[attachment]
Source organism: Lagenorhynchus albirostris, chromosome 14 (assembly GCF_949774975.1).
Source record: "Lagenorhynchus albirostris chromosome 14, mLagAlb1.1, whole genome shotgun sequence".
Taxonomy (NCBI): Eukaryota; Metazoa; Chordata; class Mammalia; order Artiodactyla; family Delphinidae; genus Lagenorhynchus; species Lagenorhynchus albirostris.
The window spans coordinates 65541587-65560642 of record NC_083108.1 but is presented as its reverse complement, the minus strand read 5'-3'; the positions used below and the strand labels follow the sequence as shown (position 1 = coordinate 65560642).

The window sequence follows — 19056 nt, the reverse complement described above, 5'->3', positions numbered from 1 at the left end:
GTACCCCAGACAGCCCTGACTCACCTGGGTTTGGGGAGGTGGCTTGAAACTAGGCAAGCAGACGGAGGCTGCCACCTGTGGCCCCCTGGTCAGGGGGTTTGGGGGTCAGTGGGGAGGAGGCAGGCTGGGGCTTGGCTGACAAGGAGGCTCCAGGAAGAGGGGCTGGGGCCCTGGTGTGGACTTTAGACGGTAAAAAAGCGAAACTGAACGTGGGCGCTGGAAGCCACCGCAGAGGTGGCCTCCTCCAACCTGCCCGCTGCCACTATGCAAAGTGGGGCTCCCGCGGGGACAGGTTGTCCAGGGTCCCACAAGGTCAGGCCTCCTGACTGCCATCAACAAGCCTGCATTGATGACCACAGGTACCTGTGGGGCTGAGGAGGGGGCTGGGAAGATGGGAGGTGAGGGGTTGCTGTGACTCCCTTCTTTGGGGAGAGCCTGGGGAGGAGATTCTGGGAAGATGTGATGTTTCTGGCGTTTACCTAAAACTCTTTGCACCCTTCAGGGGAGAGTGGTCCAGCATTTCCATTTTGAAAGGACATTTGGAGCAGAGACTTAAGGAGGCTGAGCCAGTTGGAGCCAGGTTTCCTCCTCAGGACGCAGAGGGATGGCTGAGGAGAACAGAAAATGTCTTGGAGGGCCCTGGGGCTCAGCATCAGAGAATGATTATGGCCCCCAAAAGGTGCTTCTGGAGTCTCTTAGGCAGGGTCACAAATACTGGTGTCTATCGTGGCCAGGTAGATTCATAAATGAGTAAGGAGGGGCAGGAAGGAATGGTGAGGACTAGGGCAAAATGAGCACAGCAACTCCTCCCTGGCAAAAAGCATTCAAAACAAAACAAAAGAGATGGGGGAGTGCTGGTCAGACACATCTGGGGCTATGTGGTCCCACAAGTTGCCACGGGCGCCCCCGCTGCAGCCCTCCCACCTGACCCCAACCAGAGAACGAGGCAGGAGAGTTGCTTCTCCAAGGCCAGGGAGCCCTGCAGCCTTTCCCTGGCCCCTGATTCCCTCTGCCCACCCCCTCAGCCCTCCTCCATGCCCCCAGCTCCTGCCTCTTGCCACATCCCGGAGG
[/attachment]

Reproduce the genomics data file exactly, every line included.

Source organism: Lagenorhynchus albirostris, chromosome 14 (assembly GCF_949774975.1).
Source record: "Lagenorhynchus albirostris chromosome 14, mLagAlb1.1, whole genome shotgun sequence".
Taxonomy (NCBI): Eukaryota; Metazoa; Chordata; class Mammalia; order Artiodactyla; family Delphinidae; genus Lagenorhynchus; species Lagenorhynchus albirostris.
The window spans coordinates 65541587-65560642 of record NC_083108.1 but is presented as its reverse complement, the minus strand read 5'-3'; the positions used below and the strand labels follow the sequence as shown (position 1 = coordinate 65560642).

The window sequence follows — 19056 nt, the reverse complement described above, 5'->3', positions numbered from 1 at the left end:
GTACCCCAGACAGCCCTGACTCACCTGGGTTTGGGGAGGTGGCTTGAAACTAGGCAAGCAGACGGAGGCTGCCACCTGTGGCCCCCTGGTCAGGGGGTTTGGGGGTCAGTGGGGAGGAGGCAGGCTGGGGCTTGGCTGACAAGGAGGCTCCAGGAAGAGGGGCTGGGGCCCTGGTGTGGACTTTAGACGGTAAAAAAGCGAAACTGAACGTGGGCGCTGGAAGCCACCGCAGAGGTGGCCTCCTCCAACCTGCCCGCTGCCACTATGCAAAGTGGGGCTCCCGCGGGGACAGGTTGTCCAGGGTCCCACAAGGTCAGGCCTCCTGACTGCCATCAACAAGCCTGCATTGATGACCACAGGTACCTGTGGGGCTGAGGAGGGGGCTGGGAAGATGGGAGGTGAGGGGTTGCTGTGACTCCCTTCTTTGGGGAGAGCCTGGGGAGGAGATTCTGGGAAGATGTGATGTTTCTGGCGTTTACCTAAAACTCTTTGCACCCTTCAGGGGAGAGTGGTCCAGCATTTCCATTTTGAAAGGACATTTGGAGCAGAGACTTAAGGAGGCTGAGCCAGTTGGAGCCAGGTTTCCTCCTCAGGACGCAGAGGGATGGCTGAGGAGAACAGAAAATGTCTTGGAGGGCCCTGGGGCTCAGCATCAGAGAATGATTATGGCCCCCAAAAGGTGCTTCTGGAGTCTCTTAGGCAGGGTCACAAATACTGGTGTCTATCGTGGCCAGGTAGATTCATAAATGAGTAAGGAGGGGCAGGAAGGAATGGTGAGGACTAGGGCAAAATGAGCACAGCAACTCCTCCCTGGCAAAAAGCATTCAAAACAAAACAAAAGAGATGGGGGAGTGCTGGTCAGACACATCTGGGGCTATGTGGTCCCACAAGTTGCCACGGGCGCCCCCGCTGCAGCCCTCCCACCTGACCCCAACCAGAGAACGAGGCAGGAGAGTTGCTTCTCCAAGGCCAGGGAGCCCTGCAGCCTTTCCCTGGCCCCTGATTCCCTCTGCCCACCCCCTCAGCCCTCCTCCATGCCCCCAGCTCCTGCCTCTTGCCACATCCCGGAGG